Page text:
Quoting Robert W Anderson <email@example.com>:
> Gustavo Niemeyer wrote:
> >Hello Robert!
> >>True. This reflects what feels like an odd overload to me. It would
> >>seem more natural to me to have svn commands act on working directories
> >>(always), and reserve all direct repo actions for svnadmin (for that
> >>well deserved extra dose of respect). That seems more intuitive to me
> >>than having some commands have "direct commit" semantics. But that's
> >>probably not going to be considered at this point in the game.
> >It may seem strange if you're talking about simple commands in your
> >working copy. But think about something like that: you have a repository
> >where your trunk/ directory has about 50MB (a huge project) and you have
> >dozens of developers working on 30 different branches of development,
> >and 100 tags were already made. How do you add or remove a new branch?
> >Are you going to checkout your whole repository ((1+30+100)*50 == 6.55GB)
> >to add or remove a branch? The way it was implemented looks wonderful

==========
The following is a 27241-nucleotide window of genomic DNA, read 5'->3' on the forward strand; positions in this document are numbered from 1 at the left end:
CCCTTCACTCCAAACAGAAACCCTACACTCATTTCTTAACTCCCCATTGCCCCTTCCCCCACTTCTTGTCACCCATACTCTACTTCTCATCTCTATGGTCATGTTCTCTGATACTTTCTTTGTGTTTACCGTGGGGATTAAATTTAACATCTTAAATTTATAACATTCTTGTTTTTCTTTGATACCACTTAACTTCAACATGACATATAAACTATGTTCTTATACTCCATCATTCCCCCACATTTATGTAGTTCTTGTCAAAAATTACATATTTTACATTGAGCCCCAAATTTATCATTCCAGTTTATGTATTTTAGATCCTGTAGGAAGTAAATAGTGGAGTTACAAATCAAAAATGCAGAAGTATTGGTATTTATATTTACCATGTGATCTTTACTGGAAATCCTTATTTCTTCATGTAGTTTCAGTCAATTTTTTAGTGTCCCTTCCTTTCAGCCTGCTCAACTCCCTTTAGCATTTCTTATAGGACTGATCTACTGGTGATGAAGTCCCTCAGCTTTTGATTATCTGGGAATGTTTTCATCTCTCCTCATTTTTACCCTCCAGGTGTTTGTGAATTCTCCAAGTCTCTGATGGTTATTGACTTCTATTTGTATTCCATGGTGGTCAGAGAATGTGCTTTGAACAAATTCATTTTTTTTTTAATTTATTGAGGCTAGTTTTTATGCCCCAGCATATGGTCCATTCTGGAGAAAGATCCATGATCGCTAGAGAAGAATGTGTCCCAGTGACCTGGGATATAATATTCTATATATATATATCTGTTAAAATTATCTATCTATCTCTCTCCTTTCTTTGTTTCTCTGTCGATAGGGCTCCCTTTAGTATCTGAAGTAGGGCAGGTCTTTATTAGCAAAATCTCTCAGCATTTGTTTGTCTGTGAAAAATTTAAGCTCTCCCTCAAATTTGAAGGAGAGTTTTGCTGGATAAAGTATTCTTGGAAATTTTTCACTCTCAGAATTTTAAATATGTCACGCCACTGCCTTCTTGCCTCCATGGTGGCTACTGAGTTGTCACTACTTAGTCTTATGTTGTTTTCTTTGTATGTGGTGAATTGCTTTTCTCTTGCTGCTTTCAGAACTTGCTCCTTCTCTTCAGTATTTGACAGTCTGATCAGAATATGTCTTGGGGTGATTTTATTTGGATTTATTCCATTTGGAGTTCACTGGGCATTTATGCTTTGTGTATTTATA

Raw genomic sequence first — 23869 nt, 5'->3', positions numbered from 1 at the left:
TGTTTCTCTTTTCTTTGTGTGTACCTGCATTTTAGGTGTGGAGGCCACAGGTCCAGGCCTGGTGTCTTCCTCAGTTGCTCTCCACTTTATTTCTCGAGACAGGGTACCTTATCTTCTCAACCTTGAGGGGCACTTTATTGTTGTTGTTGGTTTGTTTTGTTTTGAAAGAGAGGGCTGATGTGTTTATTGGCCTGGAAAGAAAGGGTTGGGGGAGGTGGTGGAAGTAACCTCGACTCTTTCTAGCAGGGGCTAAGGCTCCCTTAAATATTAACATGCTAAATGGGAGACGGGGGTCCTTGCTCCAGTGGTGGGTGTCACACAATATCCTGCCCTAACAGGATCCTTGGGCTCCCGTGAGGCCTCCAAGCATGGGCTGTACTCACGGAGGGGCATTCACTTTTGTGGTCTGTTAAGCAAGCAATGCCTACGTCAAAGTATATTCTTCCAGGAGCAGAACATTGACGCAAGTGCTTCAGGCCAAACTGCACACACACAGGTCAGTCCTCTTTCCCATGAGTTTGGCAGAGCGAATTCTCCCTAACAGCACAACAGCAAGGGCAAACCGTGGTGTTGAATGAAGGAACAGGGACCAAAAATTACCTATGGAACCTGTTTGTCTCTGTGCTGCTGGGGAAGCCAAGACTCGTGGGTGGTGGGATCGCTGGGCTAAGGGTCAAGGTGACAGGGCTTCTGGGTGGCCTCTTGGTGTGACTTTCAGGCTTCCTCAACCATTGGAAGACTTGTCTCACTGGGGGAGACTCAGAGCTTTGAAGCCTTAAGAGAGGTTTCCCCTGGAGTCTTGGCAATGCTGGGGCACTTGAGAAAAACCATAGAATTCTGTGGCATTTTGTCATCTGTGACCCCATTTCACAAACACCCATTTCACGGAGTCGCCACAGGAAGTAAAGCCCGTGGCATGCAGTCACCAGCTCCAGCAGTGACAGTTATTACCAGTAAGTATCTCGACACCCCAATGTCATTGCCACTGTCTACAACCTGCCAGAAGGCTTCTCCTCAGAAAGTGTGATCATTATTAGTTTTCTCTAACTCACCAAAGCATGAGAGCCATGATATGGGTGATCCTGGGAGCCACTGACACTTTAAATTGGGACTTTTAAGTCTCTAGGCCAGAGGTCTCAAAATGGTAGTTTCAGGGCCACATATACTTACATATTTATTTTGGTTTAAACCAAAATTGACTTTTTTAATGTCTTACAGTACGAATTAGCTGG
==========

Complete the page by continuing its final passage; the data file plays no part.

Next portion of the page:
> >to me.
> What you've said is not really an argument against my svnadmin idea, but...
> I think what you are saying is that a copy "in the repo" is cheaper than
> a working directory copy because of the (linked, I guess) repo
> representation as opposed to the (true copy) filesystem representation.
> But I still don't get it. I would expect the only reason to branch is
> if you are at some point interested in having a working directory of the
> branched files (otherwise, why bother). So you eventually have to pay
> for a "real" copy in either case. Either the copy is expensive and the
> commit is cheap, or the copy is cheap and the checkout is expensive.
> What's the difference?
Well, there are other things than just branches. The same thing applies tags,
which you may not want to have checked out.
Another scenario would be a dev lead or someone else creating a branch for a
different developer to checkout, or they may want to check it out on a
different machine. I.e. it is good to have the option to delay the cost of
the operation, even it is required at some point.
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Received on Wed Sep 4 02:40:29 2002